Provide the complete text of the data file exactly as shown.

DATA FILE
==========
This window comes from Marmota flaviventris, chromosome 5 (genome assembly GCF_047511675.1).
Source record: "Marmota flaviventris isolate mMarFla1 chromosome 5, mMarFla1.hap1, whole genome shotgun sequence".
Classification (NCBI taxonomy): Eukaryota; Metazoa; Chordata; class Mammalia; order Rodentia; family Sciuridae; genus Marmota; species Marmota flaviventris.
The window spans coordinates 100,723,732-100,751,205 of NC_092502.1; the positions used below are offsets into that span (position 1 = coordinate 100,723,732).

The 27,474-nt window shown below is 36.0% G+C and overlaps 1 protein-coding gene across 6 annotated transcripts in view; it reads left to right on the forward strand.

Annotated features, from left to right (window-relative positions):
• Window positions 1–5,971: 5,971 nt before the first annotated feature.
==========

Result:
This window comes from Marmota flaviventris, chromosome 5 (genome assembly GCF_047511675.1).
Source record: "Marmota flaviventris isolate mMarFla1 chromosome 5, mMarFla1.hap1, whole genome shotgun sequence".
Classification (NCBI taxonomy): Eukaryota; Metazoa; Chordata; class Mammalia; order Rodentia; family Sciuridae; genus Marmota; species Marmota flaviventris.
The window spans coordinates 100,723,732-100,751,205 of NC_092502.1; the positions used below are offsets into that span (position 1 = coordinate 100,723,732).

The 27,474-nt window shown below is 36.0% G+C and overlaps 1 protein-coding gene across 6 annotated transcripts in view; it reads left to right on the forward strand.

Annotated features, from left to right (window-relative positions):
• Window positions 1–5,971: 5,971 nt before the first annotated feature.